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Thomas Christensen


Thomas Christensen is an associate professor of Political Science at MIT. His research and teaching focus on international relations theory, the international relations of East Asia, and China's foreign relations. Professor Christensen has published a book, Useful Adversaries: Grand Strategy, Domestic Mobilization, and SinoAmerican Conflict, 1947–1958, and articles on several topics, including "Theater Missile Defense and Taiwan's Security," Orbis, Winter 2000; "China: Getting the Questions Right," with Richard K. Betts, The National Interest, Winter 200/01; and "Posing Problems without Catching Up," International Security, Vol. 25, No. 4, Spring 2001. He is currently studying the role of nationalism and ideology in Communist alliances in East Asia during the Cold War and how the legacy of U.S. Cold War alliances affect contemporary East Asian international relations. Professor Christensen is also working on projects relating to the growth of Chinese power, China's contemporary military doctrine, and American strategy toward East Asia.

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Recent Commentary

Foreign Policy

Beijing's Views of Taiwan and the United States in 2002: The Renaissance of Pessimism

by Thomas Christensenvia China Leadership Monitor
Tuesday, July 30, 2002

This essay addresses the decline in Beijing's optimism about cross-Strait relations following the December 2001 Legislative Yuan election in Taiwan and how that shift may affect Beijing's views toward a range of security issues. In this context, the essay assesses Beijing's rising concerns about Washington's posture toward cross-Strait relations in the wake of President Bush's trip to China in February and Beijing's increasingly critical posture toward the American war on terrorism and U.S. security policies in general.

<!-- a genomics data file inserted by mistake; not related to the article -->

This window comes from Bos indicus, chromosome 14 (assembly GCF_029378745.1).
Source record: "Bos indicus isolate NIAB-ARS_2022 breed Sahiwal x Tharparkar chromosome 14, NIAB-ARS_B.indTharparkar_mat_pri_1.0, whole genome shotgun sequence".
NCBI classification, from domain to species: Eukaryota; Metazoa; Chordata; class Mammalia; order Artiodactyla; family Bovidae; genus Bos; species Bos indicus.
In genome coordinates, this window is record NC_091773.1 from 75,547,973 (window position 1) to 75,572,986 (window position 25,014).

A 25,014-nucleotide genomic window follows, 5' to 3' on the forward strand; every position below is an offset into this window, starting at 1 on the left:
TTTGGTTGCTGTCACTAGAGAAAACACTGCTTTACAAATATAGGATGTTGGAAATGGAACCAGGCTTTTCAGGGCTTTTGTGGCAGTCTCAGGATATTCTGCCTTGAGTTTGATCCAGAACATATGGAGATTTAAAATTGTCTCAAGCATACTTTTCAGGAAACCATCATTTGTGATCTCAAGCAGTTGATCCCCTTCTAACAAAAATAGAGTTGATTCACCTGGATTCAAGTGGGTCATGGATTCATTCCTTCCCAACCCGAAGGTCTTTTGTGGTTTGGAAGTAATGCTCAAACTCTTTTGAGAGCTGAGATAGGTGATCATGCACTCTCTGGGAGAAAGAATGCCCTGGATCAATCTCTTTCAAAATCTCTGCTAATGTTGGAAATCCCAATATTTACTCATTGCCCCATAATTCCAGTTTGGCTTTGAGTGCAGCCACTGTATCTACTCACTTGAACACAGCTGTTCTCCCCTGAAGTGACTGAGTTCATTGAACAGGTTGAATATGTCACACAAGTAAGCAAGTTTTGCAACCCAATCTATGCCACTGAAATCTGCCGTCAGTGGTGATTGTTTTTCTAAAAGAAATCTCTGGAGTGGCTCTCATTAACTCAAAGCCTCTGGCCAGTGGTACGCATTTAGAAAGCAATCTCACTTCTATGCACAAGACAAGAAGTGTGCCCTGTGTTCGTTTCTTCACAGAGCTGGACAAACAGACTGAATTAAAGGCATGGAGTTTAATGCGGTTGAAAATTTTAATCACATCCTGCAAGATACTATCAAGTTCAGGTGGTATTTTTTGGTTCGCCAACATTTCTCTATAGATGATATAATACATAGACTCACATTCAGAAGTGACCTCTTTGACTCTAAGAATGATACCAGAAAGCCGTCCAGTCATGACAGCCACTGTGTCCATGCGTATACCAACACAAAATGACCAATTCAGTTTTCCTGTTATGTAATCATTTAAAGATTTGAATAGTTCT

Foreign Policy

Terrorism, Taiwan Elections, and Tattered Treaties: PRC Security Politics From September 11 Through Year's End

by Thomas Christensenvia China Leadership Monitor
Tuesday, April 30, 2002

This essay addresses three important issues in Beijing's security policy since early September. First, and most obvious, is the September 11 attack on America and the newfound spirit of U.S.-China cooperation that arose from that atrocious event. Second are trends in the mainland's relations with Taiwan in the weeks surrounding the December 2001 Legislative Yuan elections, in which President Chen Shui-bian's Party, the DPP, did surprisingly well despite the economic recession on Taiwan. Third are arms control issues surrounding President Bush's announcement of Washington's impending unilateral withdrawal from the ABM Treaty.

Foreign Policy

Tracking China's Security Relations: Causes for Optimism and Pessimism

by Thomas Christensenvia China Leadership Monitor
Wednesday, January 30, 2002

This essay offers an analytical framework and a set of assumptions for assessing China's security policies and reviews important trends in China's security relations. The analytical approach should help us know what to look for when observing key events ahead. These include: Taiwan's 2001 Legislative Yuan elections; economic developments in cross-Straits relations; arms acquisitions and military exercises on the mainland and in Taiwan; Chinese and American diplomatic overtures in Northeast Asia, Southeast Asia, and South Asia; and the 2002 Chinese Communist Party congress.